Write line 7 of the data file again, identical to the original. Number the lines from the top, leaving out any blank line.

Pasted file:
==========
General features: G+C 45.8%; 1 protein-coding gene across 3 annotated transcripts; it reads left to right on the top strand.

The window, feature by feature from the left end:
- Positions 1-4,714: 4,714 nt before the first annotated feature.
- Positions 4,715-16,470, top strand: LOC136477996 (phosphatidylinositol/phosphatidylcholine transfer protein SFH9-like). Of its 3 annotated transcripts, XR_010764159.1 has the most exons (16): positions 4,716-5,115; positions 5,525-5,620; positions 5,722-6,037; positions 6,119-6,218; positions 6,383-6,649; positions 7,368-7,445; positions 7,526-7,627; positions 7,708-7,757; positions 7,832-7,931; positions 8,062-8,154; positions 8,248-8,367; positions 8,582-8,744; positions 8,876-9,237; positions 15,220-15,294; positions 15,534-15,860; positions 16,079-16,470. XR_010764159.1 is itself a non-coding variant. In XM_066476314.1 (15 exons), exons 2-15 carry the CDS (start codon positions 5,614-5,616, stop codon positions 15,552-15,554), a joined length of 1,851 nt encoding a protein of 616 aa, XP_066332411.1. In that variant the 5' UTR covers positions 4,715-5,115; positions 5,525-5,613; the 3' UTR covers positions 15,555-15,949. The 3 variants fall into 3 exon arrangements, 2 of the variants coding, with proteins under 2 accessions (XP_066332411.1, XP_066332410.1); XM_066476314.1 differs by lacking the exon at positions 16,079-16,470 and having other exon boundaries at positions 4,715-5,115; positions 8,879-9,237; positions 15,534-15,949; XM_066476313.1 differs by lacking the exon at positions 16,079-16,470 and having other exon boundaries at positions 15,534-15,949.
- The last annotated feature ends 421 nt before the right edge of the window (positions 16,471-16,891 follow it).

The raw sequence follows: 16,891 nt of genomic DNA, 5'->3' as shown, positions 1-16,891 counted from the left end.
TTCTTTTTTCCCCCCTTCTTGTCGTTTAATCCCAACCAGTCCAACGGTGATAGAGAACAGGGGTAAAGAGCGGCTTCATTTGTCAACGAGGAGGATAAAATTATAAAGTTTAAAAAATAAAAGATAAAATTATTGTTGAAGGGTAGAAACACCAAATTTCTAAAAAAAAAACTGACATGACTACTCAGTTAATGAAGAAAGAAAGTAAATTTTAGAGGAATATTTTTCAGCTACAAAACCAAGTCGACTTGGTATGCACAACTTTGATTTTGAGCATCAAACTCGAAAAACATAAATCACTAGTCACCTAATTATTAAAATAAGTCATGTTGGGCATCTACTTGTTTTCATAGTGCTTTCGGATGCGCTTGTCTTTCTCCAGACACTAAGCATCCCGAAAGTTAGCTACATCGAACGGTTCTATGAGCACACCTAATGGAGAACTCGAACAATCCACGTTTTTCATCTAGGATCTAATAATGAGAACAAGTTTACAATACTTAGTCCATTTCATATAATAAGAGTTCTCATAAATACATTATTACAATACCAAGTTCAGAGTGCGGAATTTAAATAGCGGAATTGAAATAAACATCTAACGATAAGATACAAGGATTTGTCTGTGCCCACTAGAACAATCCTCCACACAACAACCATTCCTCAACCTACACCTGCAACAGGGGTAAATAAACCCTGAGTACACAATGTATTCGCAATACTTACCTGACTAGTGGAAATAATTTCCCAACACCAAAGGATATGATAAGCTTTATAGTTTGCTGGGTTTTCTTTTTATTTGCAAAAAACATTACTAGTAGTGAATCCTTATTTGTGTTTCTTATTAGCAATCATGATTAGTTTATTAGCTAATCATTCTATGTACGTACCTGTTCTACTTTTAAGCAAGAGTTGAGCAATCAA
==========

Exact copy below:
TTCTTTTTTCCCCCCTTCTTGTCGTTTAATCCCAACCAGTCCAACGGTGATAGAGAACAGGGGTAAAGAGCGGCTTCATTTGTCAACGAGGAGGATAAAATTATAAAGTTTAAAAAATAAAAGATAAAATTATTGTTGAAGGGTAGAAACACCAAATTTCTAAAAAAAAAACTGACATGACTACTCAGTTAATGAAGAAAGAAAGTAAATTTTAGAGGAATATTTTTCAGCTACAAAACCAAGTCGACTTGGTATGCACAACTTTGATTTTGAGCATCAAACTCGAAAAACATAAATCACTAGTCACCTAATTATTAAAATAAGTCATGTTGGGCATCTACTTGTTTTCATAGTGCTTTCGGATGCGCTTGTCTTTCTCCAGACACTAAGCATCCCGAAAGTTAGCTACATCGAACGGTTCTATGAGCACACCTAATGGAGAACTCGAACAATCCACGTTTTTCATCTAGGATCTAATAATGAGAACAAGTTTACAATACTTAGTCCATTTCATATAATAAGAGTTCTCATAAATACATTATTACAATACCAAGTTCAGAGTGCGGAATTTAAATAGCGGAATTGAAATAAACATCTAACGATAAGATACAAGGATTTGTCTGTGCCCACTAGAACAATCCTCCACACAACAACCATTCCTCAACCTACACCTGCAACAGGGGTAAATAAACCCTGAGTACACAATGTATTCGCAATACTTACCTGACTAGTGGAAATAATTTCCCAACACCAAAGGATATGATAAGCTTTATAGTTTGCTGGGTTTTCTTTTTATTTGCAAAAAACATTACTAGTAGTGAATCCTTATTTGTGTTTCTTATTAGCAATCATGATTAGTTTATTAGCTAATCATTCTATGTACGTACCTGTTCTACTTTTAAGCAAGAGTTGAGCAATCAA